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Banks have raked in nearly $1 trillion in profits since the financial crisis, but they paid a steep price along the way.
In total, financial institutions have paid $321 billion in fines related to the crisis, according to a study released this week by the Boston Consulting Group. U.S. banks have shouldered most of those costs, though global institutions also have been hit.
The release comes the same week the FDIC reported that bank profits surged to a record $171.3 billion in 2016, boosted by a best-ever $45.6 billion in the third quarter. The year's proceeds brought the total post-crisis net (measured from the third quarter of 2009) to $987.8 billion, according to FDIC records.
Nevertheless, the study notes that banks have paid heavily for the problems they created and face a tough landscape ahead.
"Managing these costs is a major burden for banks, requiring the creation of a strong non-financial-risk framework to avoid errors of the past," the Boston Consulting authors said.
Among the biggest obstacles to growth is a set of regulations that has averaged 200 revisions a day since 2011, the year Congress adopted the Dodd-Frank reforms. The legislation sought to reduce the possibility that institutions could become too big to fail and require the costly bailouts necessitated during the crisis.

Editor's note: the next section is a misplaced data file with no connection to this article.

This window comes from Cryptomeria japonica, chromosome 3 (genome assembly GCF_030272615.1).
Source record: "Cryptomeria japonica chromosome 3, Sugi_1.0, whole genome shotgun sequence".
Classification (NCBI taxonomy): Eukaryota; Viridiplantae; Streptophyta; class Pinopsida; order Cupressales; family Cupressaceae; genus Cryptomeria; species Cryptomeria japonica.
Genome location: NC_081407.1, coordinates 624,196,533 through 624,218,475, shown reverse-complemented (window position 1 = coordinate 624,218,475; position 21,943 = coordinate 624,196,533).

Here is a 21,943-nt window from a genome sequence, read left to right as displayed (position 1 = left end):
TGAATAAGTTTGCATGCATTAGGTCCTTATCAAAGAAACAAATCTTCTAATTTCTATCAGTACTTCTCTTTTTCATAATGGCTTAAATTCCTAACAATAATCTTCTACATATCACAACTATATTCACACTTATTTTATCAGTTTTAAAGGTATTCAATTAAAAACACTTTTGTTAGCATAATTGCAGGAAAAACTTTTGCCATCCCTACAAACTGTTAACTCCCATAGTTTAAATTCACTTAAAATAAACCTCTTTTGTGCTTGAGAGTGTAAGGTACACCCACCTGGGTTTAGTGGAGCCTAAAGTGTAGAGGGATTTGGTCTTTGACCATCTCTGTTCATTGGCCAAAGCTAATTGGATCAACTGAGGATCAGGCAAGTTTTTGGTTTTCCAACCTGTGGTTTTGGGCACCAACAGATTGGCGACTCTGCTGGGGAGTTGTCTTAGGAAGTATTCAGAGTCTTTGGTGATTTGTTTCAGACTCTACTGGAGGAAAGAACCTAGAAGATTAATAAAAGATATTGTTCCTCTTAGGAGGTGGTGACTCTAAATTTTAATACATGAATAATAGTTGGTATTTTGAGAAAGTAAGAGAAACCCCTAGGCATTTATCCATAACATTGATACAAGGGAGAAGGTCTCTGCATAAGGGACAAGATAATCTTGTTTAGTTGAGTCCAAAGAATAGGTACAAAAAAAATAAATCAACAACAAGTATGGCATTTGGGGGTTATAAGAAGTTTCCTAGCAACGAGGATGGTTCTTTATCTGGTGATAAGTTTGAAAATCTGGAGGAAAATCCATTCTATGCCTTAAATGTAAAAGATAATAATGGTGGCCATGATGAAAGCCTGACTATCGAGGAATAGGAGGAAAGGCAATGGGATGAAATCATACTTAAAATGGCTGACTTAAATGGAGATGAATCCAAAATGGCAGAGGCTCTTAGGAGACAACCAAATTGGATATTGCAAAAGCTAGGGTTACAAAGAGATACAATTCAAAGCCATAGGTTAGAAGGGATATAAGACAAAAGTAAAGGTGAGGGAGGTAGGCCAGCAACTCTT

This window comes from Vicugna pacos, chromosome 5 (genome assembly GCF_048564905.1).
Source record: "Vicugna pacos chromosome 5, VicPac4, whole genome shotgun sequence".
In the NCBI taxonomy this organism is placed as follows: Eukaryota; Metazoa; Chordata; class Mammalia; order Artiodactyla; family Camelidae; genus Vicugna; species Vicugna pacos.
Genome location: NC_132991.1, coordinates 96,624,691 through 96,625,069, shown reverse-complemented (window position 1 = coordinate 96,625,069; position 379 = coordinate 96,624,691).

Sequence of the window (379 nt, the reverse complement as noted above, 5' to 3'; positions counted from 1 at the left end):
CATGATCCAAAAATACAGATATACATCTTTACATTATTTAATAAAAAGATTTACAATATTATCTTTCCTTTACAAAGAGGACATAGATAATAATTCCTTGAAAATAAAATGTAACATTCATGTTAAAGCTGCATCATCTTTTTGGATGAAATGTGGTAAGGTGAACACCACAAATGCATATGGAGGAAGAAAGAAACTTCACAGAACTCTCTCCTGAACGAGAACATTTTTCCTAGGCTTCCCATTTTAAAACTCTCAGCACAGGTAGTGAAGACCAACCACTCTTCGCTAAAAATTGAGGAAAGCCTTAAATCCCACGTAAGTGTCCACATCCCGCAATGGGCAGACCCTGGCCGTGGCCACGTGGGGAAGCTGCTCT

Boston Consulting said a major challenge awaits in determining just how those big institutions will be unwound should they pose systemic risk.
"Relative to other areas of reform, resolution remains the least developed and most pressing," the report said. "There is still no consensus on how to close down (or unwind) banks or on which preparatory, structural measures might be needed."
The report noted that banking reforms will continue, despite the general anti-regulatory climate coming from the new U.S. presidential administration.
While President Donald Trump has been critical of Dodd-Frank, he also has lashed out at big banks as well. The general political consensus is that the White House will look for ways to ease conditions for community and regional banks while largely keeping the pressure on larger institutions. The lone exception to that may be elimination of the so-called Volcker Rule, which prohibits banks from trading for their own accounts.
"Increasing regulation is here to stay — much like a permanent rise in sea level as opposed to an incoming tide that will ebb," Boston Consulting said. "We expect this theme to hold despite recent political developments in the U.S. that may augur critical challenges to regulatory implementation."
The report calls for banks to work more closely with regulators to develop rules that make sense, and to focus on implementing technological changes to reduce costs and increase efficiency.